As the Christian population continues to fall below 2% of the three million Palestinians that live in the West Bank, Gaza and inside Israel we are probably looking at a future that might not include Christians living in the land of Christ’s birth.
As the Christian population continues to fall below 2% of the three million Palestinians that live in the West Bank, Gaza and inside Israel we are probably looking at a future that might not include Christians living in the land of Christ’s birth. How sad for such a sacred land where Jews, Muslims and Christians should practice co-existing instead of slaughtering each other. Actually living in the Holy Land the last seven years, I see the Jews and the Muslims killing each other and the Christians just disappearing to other countries. The fight is not just physical but also an entire economic occupation and strangulation of the Palestinian territories due to checkpoints, closures and complete siege on towns and villages under Israeli military control in the West Bank. Palestinians are prisoners in open areas blocked by cement blocks and walls the Israelis are constantly putting up for security. I don’t see how the Apartheid walls will ever bring security to Israel. It is so frustrating and aggravating getting around these walls to go to work and school daily. As Christians we turn the other cheek and try to survive within the madness. Before 1948 the Christian population in Jerusalem was almost 50% now it is barely 2% due to the terrible wars, violence and discriminatory policies practiced by the Israeli government.
As a Greek-American of Orthodox Christian faith living in the middle of Judea on top of one of the highest mountain ranges in Palestine surrounded by hundreds of illegal Israeli settlements, I overlook Jerusalem from my living room window and grateful to be alive each and every day the Lord grants me in the middle of the bloodshed. My husband’s village of Taybeh is one of the only all Christian villages left in Palestine. As members of the St. George Greek Orthodox Church of Taybeh we want to work very hard to maintain this Christian presence that has been here since the time of Christ. At least we want to keep the 1300 residents that live in the village because today there are more people from Taybeh that live in Detroit, Michigan than this little Christian village itself. We have five churches and one small chapel in Taybeh. The first Greek Orthodox Church of St. George was built in the fourth century and now remains as ruins and a place of worship. Our current church was built in 1931 after the original Orthodox church was destroyed twice since the early centuries. My husband’s grandfather who was the village priest at that time collected money abroad and helped build the church we pray in today. The other two churches are the Greek Catholic (Melkite) and Roman Catholic Churches and one small chapel with retreat facilities built by a French monk. Taybeh is the modern name for the Biblical village of Efraim. It is best known for the time Christ came to Taybeh to escape and rest with his disciples before his crucifixion. (John 11:54).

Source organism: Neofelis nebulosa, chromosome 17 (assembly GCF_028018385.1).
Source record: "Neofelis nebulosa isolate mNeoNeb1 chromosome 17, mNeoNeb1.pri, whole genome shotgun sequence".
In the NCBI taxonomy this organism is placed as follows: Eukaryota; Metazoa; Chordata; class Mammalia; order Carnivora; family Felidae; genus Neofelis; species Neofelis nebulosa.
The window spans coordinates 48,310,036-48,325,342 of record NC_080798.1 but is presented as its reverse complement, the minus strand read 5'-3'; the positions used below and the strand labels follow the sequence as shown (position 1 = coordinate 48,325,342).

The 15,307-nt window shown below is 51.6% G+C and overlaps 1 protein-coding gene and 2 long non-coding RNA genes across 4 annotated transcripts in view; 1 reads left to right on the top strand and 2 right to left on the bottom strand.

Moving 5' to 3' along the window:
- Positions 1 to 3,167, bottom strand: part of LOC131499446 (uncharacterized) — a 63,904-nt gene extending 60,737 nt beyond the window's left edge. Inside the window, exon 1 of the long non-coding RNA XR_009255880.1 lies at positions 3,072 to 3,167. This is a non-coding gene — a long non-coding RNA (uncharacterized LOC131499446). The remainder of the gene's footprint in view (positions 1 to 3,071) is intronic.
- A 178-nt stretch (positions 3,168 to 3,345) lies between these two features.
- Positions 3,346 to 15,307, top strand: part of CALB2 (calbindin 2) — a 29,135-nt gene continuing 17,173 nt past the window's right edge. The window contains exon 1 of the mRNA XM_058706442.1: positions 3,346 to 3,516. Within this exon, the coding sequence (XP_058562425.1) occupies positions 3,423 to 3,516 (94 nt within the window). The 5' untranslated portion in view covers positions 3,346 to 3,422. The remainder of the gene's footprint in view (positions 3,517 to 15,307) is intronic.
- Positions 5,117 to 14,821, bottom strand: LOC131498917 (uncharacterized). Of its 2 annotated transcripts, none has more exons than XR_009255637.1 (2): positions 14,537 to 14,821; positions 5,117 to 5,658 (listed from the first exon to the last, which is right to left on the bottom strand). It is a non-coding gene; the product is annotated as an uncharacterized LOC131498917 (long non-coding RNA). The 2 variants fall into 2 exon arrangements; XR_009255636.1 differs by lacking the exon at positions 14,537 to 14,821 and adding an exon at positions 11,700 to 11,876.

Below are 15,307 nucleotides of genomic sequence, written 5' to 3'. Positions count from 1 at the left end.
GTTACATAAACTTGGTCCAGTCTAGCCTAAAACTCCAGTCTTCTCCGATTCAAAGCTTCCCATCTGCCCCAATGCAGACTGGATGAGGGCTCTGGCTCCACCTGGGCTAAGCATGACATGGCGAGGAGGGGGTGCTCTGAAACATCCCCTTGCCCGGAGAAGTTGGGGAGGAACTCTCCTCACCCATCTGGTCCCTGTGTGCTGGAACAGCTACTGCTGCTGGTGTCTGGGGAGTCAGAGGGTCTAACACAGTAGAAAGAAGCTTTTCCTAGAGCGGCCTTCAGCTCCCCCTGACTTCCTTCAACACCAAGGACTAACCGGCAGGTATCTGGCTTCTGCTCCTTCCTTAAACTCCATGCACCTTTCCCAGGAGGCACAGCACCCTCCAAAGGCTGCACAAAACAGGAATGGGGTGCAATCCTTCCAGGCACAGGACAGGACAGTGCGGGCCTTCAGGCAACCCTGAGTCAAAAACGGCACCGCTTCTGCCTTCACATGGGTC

I began to volunteer my time at St. George Greek Orthodox Church to help fundraise for a critical housing project to help minimize the Christian immigration to other countries; to help young married couples have their own home at a reduced cost; to help create temporary jobs due to economic hardship from the siege and closures and to help maintain an Orthodox Christian population and encourage local residents to stay with the Orthodox Church instead of converting for housing opportunities.
In l998, the Greek Orthodox Patriarch allocated land to the Taybeh Church in order to help thirty families build their homes by providing the land without cost. A committee was formed to search for funds and manage the housing project licensed under the Orthodox Youth Club of St. George’s Greek Orthodox Church registered with the Palestinian Authority for permission to build. The funds are managed by the six member housing committee approved by the late Patriarch Diodoros I of Jerusalem and include Fr. Daoud P.Khoury (Jerusalem Patriarchate Representative); Dr. Grace C. Muaddi (Administration); Mr. Naseem Fqier (Treasurer).